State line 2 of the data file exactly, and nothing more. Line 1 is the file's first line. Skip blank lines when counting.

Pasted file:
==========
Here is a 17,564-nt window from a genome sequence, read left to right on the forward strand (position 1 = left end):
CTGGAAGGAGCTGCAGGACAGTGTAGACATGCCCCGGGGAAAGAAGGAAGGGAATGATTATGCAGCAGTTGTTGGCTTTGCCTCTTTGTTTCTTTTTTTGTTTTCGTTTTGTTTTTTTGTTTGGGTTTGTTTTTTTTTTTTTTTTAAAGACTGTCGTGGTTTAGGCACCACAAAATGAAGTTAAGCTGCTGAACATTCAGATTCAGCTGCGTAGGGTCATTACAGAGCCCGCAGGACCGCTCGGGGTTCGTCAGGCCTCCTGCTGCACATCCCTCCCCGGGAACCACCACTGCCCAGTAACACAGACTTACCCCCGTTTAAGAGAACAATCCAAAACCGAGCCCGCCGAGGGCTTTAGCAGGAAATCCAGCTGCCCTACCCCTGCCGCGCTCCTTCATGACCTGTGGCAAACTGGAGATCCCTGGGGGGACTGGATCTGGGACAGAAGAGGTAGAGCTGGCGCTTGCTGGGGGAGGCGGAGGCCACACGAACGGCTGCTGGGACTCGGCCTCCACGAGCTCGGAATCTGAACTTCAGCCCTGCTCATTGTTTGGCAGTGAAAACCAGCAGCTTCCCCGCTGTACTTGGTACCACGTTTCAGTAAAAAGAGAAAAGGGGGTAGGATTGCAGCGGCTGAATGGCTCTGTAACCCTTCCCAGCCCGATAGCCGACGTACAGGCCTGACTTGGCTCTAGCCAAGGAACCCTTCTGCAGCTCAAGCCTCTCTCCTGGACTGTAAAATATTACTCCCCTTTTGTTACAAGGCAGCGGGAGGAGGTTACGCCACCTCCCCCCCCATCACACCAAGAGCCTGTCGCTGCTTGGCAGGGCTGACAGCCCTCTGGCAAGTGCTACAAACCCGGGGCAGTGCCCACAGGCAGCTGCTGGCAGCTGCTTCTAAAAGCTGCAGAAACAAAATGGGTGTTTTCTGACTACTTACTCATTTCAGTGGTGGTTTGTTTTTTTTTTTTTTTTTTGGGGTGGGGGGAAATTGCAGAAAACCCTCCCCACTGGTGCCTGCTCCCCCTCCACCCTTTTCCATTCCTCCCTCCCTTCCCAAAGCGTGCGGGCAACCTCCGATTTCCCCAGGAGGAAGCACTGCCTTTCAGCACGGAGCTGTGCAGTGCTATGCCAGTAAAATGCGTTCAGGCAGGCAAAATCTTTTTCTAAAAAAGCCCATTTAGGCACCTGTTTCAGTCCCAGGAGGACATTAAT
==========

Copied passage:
CTGGAAGGAGCTGCAGGACAGTGTAGACATGCCCCGGGGAAAGAAGGAAGGGAATGATTATGCAGCAGTTGTTGGCTTTGCCTCTTTGTTTCTTTTTTTGTTTTCGTTTTGTTTTTTTGTTTGGGTTTGTTTTTTTTTTTTTTTTAAAGACTGTCGTGGTTTAGGCACCACAAAATGAAGTTAAGCTGCTGAACATTCAGATTCAGCTGCGTAGGGTCATTACAGAGCCCGCAGGACCGCTCGGGGTTCGTCAGGCCTCCTGCTGCACATCCCTCCCCGGGAACCACCACTGCCCAGTAACACAGACTTACCCCCGTTTAAGAGAACAATCCAAAACCGAGCCCGCCGAGGGCTTTAGCAGGAAATCCAGCTGCCCTACCCCTGCCGCGCTCCTTCATGACCTGTGGCAAACTGGAGATCCCTGGGGGGACTGGATCTGGGACAGAAGAGGTAGAGCTGGCGCTTGCTGGGGGAGGCGGAGGCCACACGAACGGCTGCTGGGACTCGGCCTCCACGAGCTCGGAATCTGAACTTCAGCCCTGCTCATTGTTTGGCAGTGAAAACCAGCAGCTTCCCCGCTGTACTTGGTACCACGTTTCAGTAAAAAGAGAAAAGGGGGTAGGATTGCAGCGGCTGAATGGCTCTGTAACCCTTCCCAGCCCGATAGCCGACGTACAGGCCTGACTTGGCTCTAGCCAAGGAACCCTTCTGCAGCTCAAGCCTCTCTCCTGGACTGTAAAATATTACTCCCCTTTTGTTACAAGGCAGCGGGAGGAGGTTACGCCACCTCCCCCCCCATCACACCAAGAGCCTGTCGCTGCTTGGCAGGGCTGACAGCCCTCTGGCAAGTGCTACAAACCCGGGGCAGTGCCCACAGGCAGCTGCTGGCAGCTGCTTCTAAAAGCTGCAGAAACAAAATGGGTGTTTTCTGACTACTTACTCATTTCAGTGGTGGTTTGTTTTTTTTTTTTTTTTTTGGGGTGGGGGGAAATTGCAGAAAACCCTCCCCACTGGTGCCTGCTCCCCCTCCACCCTTTTCCATTCCTCCCTCCCTTCCCAAAGCGTGCGGGCAACCTCCGATTTCCCCAGGAGGAAGCACTGCCTTTCAGCACGGAGCTGTGCAGTGCTATGCCAGTAAAATGCGTTCAGGCAGGCAAAATCTTTTTCTAAAAAAGCCCATTTAGGCACCTGTTTCAGTCCCAGGAGGACATTAAT